DES MOINES, Iowa -- It opened in 1928 as the RKO Iowa Theater. Katherine Hepburn performed there in 1940. In 1980, the Iowa Theater became the home of Theater Cedar Rapids.
But in 2008, the Cedar River rose to 32 feet, 20 feet above flood stage, and tried to close the Iowa Theater Building for good. Like many parts of Cedar Rapids, however, the Iowa Theater Building is back…and better than ever.
The Iowa Theater will re-open Friday, Feb. 26, with the stage production of “The Producers”. The black-tie event is sold out.
The Federal Emergency Management Agency (FEMA) – through its public assistance program – obligated more than $4 million to the state of Iowa to reimburse the Theatre Cedar Rapids, Community Building Theatre Corp and the Cedar Rapids Barton, Inc. for replacements, restoration and repairs at the Iowa Theatre Building.
“The below grade level of the Iowa Theatre Building was completely submerged by flood waters,” explained Todd Dolphin, FEMA’s Public Assistance branch chief. “This caused damage to interior wall and floor finishes, doors, electrical and HVAC.”
Every effort was made to respect and save the history of the theater. In conjunction with Iowa Homeland Security and Emergency Management Division staff, FEMA’s Environmental and Historic Preservation Branch (EHP) worked with the theater and the State Historic Preservation Office (SHPO) to determine eligibility for listing on the National Register of Historic Places. This enabled the theater to receive a $1.6 million State of Iowa Historic Rehabilitation Tax Credit.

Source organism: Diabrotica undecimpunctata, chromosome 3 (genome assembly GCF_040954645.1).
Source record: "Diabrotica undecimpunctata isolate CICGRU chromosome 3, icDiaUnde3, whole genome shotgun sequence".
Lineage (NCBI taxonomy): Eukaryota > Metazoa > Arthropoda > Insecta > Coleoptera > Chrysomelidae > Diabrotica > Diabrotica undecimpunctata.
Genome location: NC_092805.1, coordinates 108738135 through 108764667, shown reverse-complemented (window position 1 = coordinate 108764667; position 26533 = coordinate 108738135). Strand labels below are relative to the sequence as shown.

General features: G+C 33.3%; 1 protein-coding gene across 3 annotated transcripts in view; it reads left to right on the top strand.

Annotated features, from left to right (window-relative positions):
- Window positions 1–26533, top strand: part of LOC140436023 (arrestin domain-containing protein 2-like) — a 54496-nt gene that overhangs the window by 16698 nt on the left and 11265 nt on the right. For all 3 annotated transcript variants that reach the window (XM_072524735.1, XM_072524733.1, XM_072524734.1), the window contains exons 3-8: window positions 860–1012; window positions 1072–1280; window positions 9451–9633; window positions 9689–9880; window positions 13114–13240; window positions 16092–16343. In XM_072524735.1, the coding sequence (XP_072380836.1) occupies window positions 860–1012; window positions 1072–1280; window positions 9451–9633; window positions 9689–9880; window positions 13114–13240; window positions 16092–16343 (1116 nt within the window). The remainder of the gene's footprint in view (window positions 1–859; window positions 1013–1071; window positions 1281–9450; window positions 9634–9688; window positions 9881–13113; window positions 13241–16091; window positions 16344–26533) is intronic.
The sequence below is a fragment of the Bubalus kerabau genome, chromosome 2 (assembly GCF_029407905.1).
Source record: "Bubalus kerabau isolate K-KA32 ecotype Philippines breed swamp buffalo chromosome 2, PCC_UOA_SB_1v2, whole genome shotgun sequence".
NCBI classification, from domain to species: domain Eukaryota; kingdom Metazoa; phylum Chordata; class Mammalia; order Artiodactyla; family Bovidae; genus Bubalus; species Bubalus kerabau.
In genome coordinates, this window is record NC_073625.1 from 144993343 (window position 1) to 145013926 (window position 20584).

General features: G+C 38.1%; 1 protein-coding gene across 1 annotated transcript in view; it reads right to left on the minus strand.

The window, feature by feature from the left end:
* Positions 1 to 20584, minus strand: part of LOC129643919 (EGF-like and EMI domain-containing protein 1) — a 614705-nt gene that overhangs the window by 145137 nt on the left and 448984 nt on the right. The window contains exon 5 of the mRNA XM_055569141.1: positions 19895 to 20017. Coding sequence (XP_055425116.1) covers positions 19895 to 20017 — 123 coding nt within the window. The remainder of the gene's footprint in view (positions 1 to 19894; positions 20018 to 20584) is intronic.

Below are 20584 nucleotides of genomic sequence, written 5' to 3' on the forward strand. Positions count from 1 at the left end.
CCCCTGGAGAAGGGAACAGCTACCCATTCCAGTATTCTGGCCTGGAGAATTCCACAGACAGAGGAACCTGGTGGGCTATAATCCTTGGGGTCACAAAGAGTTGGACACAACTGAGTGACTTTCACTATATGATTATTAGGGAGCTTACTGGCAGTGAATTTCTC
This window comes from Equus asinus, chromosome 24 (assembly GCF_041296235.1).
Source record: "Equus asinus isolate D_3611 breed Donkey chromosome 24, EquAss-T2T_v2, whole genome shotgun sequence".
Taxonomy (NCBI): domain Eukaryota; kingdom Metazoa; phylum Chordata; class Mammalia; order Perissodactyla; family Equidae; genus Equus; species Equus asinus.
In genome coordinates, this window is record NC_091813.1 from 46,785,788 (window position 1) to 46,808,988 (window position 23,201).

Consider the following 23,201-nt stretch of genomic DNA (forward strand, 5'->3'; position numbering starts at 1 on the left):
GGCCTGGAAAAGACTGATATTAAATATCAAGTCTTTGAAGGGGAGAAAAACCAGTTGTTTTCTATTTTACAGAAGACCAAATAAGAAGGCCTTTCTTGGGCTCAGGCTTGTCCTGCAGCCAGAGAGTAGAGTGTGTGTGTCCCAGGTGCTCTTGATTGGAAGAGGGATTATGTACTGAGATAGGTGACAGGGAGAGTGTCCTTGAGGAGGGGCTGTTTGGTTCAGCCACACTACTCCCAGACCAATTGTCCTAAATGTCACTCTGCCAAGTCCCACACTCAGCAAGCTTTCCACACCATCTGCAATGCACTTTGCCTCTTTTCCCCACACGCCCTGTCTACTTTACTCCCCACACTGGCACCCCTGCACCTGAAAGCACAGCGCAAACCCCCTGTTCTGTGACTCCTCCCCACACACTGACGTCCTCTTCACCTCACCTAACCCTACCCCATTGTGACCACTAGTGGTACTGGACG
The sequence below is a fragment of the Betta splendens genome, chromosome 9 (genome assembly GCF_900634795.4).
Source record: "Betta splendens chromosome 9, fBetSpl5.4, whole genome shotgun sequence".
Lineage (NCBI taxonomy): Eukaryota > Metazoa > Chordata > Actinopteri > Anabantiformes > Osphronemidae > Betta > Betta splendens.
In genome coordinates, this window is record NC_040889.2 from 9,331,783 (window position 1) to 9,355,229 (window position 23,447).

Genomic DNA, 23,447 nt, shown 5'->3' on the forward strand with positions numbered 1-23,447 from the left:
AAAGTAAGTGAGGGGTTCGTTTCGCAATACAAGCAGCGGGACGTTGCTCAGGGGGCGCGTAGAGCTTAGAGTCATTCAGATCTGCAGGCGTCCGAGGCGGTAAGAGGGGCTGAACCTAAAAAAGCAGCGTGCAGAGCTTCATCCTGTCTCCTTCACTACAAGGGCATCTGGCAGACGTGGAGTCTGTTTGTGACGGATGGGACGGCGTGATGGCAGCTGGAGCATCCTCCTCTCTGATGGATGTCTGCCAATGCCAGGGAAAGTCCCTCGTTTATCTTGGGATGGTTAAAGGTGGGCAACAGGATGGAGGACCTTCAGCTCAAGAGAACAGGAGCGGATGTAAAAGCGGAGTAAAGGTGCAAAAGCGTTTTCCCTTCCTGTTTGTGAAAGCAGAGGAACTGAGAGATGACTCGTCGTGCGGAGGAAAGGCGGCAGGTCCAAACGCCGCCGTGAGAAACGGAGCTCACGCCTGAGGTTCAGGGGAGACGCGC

Original ornamental plaster details from the building’s construction in 1928 and located in the lobby and vestibule behind paneling were restored and repainted. A new marquee was installed that respects the proportions of the original which was removed in the 1980s.
There was also damage to the legendary Rhinestone Barton organ. The spectacular organ normally dominates the orchestra pit, and is the only one of its type still in operation today. Soaked by floodwaters, the once-glittering Barton console has been shipped to experts for repairs that are expected to take until the end of March 2011. The rhinestone-encrusted console is being rebuilt in Reno, Nevada by Crome Organ Company; new inner workings, keyboard and pedals will be installed. Humidity from the flooding damaged pipes, percussion components, traps and wind regulators in the chamber on the right side of the house. FEMA funds will be used for the Barton’s long-term restoration, while a grant from the National Endowment for the Humanities covered the cost of moving the instrument out of the theater and into storage, before its recent move to Nevada.
The Theater now includes a wider, modern lobby that accommodates more patrons, displays photos from the theater’s history and shows updates on TV monitors. Both the seating in the theater and the restrooms have been brought up to current Americans with Disabilities Act (ADA) standards.
To help reduce future costs should the Iowa Theater Building be impacted by a flood again, the renovation plan elevated the electrical and mechanical systems and moved offices previously located on the first floor up at least one level. Valuable assets such as costumes will be stored in a manner that will allow for easy removal during future flood events.
Despite being forced out of “their home” and the destruction the flood waters left behind in 2008, Theatre Cedar Rapids did not miss a beat. Schools and other venues were used as theaters to keep the shows going.
The Iowa Theater took center stage during the flooding of 2008. It was often used as a visual on television and newspapers to show the rise of water in downtown Cedar Rapids. The opening of the theater this Friday serves as a visual marker of the return of Cedar Rapids...